Where there is no legal necessity for abandoning the trial and declaring a mistrial, the discharge of the jury operates as an acquittal of the accused and will sustain a plea of former jeopardy and bar a second trial of the accused. Ned v. State, 7 Port. 187 (1838); McCauley v. State, 26 Ala. 135 (1855); Spelce v. State, 20 Ala.App. 412, 103 So. 694, cert. denied, 212 Ala. 559, 103 So. 705 (1924).

It is often stated that the granting of a mistrial is within the sound discretion of the trial judge. 7 Alabama Digest, Criminal Law, k1155. However the exercise of the power to discharge a jury is not a matter of unbridled discretion and the exercise of that power is always open to review on appeal. Hawes v. State, supra, 88 Ala. 62. "The judge must determine the existence of the facts, but when they are ascertained, the law determines whether they constitute a case of necessity." Ned v. State, supra, 7 Port. 210.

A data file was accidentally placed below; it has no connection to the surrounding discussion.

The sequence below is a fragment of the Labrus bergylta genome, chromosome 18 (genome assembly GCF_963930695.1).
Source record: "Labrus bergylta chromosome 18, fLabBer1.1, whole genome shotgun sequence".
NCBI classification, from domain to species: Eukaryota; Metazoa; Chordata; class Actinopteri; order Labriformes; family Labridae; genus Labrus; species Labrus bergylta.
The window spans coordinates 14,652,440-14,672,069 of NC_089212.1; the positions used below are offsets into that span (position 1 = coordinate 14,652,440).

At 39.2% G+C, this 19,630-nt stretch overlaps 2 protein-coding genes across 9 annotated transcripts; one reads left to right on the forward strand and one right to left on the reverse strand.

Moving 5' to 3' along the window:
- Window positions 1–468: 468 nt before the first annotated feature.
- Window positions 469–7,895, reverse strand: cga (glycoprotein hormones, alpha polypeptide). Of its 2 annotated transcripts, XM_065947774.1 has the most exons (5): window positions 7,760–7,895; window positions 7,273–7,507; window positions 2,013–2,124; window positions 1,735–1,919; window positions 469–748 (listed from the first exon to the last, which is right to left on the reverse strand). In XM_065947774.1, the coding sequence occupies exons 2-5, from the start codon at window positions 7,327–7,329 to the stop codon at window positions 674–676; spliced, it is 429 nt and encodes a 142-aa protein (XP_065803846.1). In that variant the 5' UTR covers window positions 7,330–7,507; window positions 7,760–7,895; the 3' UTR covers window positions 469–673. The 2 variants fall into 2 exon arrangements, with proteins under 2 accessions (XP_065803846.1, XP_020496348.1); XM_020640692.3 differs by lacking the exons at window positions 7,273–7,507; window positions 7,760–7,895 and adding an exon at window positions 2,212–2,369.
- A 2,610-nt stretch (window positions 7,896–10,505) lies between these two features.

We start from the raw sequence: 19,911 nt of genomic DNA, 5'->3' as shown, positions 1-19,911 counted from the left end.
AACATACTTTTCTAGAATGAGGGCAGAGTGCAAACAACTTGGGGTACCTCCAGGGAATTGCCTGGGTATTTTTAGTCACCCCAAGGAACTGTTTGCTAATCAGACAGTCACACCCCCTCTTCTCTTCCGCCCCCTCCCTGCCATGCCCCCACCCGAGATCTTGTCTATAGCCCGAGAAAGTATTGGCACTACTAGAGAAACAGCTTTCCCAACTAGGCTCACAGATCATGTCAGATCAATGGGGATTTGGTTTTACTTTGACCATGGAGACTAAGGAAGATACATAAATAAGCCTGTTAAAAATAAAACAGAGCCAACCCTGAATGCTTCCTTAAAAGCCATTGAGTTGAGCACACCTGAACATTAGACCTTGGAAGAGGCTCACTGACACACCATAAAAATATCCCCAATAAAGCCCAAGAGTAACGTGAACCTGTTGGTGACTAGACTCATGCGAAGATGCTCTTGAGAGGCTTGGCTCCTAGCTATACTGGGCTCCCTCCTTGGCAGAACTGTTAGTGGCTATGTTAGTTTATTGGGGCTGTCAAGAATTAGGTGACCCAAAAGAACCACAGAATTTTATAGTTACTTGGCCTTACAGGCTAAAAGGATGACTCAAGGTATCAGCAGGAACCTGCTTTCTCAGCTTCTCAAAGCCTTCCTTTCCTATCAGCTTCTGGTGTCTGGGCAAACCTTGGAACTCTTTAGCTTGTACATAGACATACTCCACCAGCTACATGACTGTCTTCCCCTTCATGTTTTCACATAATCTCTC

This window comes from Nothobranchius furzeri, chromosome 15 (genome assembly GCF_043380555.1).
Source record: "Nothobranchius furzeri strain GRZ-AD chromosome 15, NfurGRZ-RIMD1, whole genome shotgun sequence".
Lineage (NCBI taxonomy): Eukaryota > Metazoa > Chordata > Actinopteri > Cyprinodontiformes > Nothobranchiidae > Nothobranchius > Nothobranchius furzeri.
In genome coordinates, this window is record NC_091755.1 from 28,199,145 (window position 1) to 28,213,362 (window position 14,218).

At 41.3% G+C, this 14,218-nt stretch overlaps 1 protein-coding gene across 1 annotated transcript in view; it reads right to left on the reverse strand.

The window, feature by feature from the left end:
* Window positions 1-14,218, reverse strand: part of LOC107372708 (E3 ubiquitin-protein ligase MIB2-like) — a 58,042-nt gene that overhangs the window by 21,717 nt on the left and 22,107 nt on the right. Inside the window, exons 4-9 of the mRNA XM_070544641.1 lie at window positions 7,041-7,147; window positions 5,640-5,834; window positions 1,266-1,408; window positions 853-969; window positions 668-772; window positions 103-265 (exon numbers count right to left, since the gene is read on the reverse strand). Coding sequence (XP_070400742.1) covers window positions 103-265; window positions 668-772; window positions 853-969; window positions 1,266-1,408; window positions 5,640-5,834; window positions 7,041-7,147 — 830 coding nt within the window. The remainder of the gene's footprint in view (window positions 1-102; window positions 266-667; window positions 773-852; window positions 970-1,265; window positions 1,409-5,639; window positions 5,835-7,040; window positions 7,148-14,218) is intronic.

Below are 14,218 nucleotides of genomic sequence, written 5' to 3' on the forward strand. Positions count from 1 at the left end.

In Alabama the trial judge is required to state the reason or cause for the mistrial. Section 12-16-233, Code 1975; Spelce v. State, supra, 20 Ala.App. 416, 103 So. 694. Here, the minute entry states that the mistrial was granted due to "conduct of juror". However the record reflects that the discharge was ordered because of an unauthorized communication between a juror and the mother of the accused. Apparently an additional reason was the fact that the juror was discovered to be a friend of the accused and her mother. To these reasons *979 we will apply the legal principles set forth above and determine whether in the light of all the circumstances the trial court exercised sound discretion in discharging the jury and whether a mistrial was warranted by manifest necessity or by the ends of justice.